(Critical Guide to British Fiction)

All the action takes place in the mind of the anonymous narrator, a university student living with his carping and penurious uncle. This uncle continuously criticizes his nephew’s apparent indolence, in ignorance of the novel the young man is writing behind the locked door of his bedroom. This novel-within-the-novel features a man called Dermot Trellis, who neglects his bar business to write a novel of his own on the moral decline of modern Ireland. Trellis’ novel features two “original” characters, John Furriskey, a depraved villain, and Sheila Lamont, a girl of virtue and refinement. His other characters—the Pooka Fergus MacPhellimey, Finn MacCool, Paul Shanahan, the servant Peggy, and various cowboys—he “hires” from previous literature (Irish folklore, Celtic mythology, popular Westerns) to further the action. Whenever Trellis falls asleep, these characters rebel against his management, and in order to pursue their independent inclinations, they conspire to drug and then eliminate their author entirely.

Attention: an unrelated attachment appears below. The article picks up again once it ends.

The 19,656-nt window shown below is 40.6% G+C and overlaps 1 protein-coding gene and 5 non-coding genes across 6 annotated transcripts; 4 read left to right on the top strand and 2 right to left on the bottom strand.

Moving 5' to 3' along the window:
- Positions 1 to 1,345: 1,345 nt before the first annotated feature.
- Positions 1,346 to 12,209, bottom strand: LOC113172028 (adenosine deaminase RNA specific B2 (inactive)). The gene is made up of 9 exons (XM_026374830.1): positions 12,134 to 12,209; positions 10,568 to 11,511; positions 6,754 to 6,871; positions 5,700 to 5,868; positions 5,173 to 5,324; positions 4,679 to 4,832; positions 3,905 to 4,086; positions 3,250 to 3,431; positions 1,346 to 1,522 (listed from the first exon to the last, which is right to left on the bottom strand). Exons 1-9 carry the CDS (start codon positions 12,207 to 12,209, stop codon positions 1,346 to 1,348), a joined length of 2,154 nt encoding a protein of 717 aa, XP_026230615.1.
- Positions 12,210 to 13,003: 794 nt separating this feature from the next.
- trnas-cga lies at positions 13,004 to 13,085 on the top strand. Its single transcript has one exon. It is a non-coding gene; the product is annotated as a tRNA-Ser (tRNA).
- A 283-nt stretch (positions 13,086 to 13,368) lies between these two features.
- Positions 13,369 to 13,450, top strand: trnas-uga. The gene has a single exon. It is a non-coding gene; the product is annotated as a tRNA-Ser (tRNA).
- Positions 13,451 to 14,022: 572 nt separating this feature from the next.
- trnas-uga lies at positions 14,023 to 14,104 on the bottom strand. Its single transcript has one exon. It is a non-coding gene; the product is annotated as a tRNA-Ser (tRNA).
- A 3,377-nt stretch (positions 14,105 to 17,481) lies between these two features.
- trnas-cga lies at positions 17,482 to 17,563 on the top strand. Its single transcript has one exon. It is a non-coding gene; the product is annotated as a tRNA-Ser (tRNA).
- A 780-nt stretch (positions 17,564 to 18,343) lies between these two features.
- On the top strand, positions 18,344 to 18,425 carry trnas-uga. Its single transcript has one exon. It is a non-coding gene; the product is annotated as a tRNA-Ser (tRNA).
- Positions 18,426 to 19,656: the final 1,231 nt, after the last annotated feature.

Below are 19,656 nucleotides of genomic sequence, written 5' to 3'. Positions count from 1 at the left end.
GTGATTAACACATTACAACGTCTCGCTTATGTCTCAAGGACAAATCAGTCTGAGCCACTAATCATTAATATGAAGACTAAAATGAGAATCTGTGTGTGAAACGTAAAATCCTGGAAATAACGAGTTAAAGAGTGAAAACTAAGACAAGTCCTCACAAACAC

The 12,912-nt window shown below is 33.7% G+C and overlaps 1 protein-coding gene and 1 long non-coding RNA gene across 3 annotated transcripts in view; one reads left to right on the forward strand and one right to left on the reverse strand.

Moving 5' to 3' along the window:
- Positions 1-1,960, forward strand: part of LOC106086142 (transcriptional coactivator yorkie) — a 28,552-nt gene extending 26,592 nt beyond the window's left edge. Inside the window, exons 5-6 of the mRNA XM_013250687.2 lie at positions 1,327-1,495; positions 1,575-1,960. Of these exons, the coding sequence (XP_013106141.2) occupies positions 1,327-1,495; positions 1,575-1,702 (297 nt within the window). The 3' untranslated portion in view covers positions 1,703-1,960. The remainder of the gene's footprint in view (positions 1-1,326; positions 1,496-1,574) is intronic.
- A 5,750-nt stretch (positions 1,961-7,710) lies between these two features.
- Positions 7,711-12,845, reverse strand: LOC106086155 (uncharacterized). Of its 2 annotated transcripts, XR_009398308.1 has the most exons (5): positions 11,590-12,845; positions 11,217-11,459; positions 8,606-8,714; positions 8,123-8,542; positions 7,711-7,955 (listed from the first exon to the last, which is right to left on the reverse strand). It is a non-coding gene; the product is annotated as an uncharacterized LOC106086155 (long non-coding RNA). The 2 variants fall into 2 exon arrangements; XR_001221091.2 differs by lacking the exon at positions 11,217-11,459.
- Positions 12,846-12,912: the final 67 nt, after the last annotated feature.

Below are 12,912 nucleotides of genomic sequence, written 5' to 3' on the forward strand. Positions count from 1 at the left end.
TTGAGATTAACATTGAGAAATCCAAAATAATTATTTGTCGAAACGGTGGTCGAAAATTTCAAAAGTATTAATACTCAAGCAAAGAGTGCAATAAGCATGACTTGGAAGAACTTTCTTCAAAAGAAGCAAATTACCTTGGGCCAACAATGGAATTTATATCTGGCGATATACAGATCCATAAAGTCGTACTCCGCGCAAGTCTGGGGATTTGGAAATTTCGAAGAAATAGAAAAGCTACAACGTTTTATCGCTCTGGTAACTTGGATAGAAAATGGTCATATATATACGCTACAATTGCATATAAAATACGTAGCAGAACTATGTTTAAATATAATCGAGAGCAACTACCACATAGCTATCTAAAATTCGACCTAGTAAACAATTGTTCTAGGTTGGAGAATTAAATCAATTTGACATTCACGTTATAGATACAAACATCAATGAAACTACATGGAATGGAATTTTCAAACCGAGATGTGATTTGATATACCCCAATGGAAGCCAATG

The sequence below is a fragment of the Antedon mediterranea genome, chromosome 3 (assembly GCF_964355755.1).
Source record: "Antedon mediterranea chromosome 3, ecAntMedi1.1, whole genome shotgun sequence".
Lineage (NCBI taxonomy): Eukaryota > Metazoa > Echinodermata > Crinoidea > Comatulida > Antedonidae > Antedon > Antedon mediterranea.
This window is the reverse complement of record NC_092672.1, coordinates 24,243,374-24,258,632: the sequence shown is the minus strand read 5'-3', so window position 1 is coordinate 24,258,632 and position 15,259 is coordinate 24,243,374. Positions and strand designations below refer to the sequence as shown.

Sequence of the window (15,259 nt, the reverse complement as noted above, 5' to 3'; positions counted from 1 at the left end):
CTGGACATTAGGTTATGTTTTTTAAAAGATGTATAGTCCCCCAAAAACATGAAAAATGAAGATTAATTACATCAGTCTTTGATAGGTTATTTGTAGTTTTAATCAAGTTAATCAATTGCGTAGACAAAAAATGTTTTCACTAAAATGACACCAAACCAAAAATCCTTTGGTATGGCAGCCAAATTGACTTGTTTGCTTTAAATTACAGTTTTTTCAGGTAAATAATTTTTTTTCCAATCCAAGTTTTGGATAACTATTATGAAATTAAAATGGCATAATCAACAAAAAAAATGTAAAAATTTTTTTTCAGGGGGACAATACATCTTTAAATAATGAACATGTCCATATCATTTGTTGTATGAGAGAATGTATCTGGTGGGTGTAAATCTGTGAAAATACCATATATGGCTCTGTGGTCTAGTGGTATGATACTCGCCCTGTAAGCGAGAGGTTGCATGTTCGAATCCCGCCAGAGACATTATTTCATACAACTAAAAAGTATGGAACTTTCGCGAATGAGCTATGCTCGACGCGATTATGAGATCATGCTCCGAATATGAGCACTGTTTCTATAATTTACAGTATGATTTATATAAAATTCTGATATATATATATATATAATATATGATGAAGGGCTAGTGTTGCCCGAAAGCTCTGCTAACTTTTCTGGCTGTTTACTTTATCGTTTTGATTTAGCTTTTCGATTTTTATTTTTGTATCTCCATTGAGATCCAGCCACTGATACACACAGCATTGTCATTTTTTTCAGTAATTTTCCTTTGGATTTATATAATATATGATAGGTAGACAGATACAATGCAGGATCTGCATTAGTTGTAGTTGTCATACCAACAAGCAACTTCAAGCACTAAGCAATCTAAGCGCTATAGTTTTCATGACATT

As self-determining characters, Furriskey falls in love with and marries Peggy, while Finn MacCool betrays his trust as her father; Finn also tells the tale of the mad King Sweeny: Having insulted a saint, Sweeny has been condemned to spend his life as a bird, so he travels all over Ireland singing the praises of its places and trees (including the oddly named place which gives the novel its title). Meanwhile, the secondary (Trellis)...

(The entire section is 430 words.)


(Critical Guide to British Fiction)

Clissmann, Anne. Flann O’Brien: A Critical Introduction to His Writings, 1975.

O’Keefe, Timothy, ed. Myles: Portraits of Brian O’Nolan, 1973.

Ryan, John. Remembering How We Stood: Bohemian Dublin at the MidCentury, 1975.